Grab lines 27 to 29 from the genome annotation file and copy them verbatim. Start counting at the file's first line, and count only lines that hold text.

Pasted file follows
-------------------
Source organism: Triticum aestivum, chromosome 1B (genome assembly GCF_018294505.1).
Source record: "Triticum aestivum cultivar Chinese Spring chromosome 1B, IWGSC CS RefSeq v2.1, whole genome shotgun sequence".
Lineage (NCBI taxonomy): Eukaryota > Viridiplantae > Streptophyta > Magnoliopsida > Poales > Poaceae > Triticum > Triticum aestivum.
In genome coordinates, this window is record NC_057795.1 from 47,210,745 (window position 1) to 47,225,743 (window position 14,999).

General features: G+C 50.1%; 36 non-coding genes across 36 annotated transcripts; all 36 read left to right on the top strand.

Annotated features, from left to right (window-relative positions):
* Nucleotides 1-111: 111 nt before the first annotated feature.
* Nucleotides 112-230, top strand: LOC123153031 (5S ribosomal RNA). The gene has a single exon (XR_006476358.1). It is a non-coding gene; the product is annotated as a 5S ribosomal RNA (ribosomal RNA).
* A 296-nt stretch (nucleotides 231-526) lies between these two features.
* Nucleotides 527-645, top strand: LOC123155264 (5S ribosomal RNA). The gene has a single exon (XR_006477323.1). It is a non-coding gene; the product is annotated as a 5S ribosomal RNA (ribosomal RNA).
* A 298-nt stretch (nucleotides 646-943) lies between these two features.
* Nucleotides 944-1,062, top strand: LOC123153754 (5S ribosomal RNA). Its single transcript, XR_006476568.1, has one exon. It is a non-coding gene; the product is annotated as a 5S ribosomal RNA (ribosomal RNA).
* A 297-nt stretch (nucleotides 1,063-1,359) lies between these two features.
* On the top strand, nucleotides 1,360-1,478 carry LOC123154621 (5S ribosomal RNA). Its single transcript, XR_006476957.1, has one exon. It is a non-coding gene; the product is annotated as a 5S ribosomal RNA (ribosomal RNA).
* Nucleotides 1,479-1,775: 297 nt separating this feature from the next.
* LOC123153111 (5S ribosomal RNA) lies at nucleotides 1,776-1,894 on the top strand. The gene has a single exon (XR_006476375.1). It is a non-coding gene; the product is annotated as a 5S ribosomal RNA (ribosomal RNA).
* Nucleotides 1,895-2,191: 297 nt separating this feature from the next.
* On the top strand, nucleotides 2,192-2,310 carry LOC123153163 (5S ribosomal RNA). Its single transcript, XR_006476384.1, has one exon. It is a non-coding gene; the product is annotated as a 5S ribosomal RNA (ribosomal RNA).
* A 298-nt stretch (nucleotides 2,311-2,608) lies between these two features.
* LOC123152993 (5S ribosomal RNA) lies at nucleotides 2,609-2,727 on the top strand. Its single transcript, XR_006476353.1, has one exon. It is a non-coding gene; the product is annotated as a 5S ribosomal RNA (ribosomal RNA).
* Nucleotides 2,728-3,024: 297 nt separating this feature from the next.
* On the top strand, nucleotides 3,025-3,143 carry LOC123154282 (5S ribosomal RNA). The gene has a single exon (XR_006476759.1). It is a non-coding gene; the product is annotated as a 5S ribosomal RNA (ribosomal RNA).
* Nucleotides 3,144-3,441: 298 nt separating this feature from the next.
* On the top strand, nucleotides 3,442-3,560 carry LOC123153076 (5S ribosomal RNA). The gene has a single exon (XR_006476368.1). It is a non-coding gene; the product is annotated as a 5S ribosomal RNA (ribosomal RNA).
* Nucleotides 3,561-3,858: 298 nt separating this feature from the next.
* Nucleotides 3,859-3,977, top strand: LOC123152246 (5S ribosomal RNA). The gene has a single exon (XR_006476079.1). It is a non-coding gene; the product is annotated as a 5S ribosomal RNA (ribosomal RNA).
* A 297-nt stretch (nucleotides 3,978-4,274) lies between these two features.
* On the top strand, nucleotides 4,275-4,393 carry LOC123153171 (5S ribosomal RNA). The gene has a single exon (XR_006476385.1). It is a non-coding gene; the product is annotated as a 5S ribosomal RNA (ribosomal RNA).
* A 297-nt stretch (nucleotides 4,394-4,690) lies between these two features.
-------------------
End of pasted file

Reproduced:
* A 297-nt stretch (nucleotides 3,978-4,274) lies between these two features.
* On the top strand, nucleotides 4,275-4,393 carry LOC123153171 (5S ribosomal RNA). The gene has a single exon (XR_006476385.1). It is a non-coding gene; the product is annotated as a 5S ribosomal RNA (ribosomal RNA).
* A 297-nt stretch (nucleotides 4,394-4,690) lies between these two features.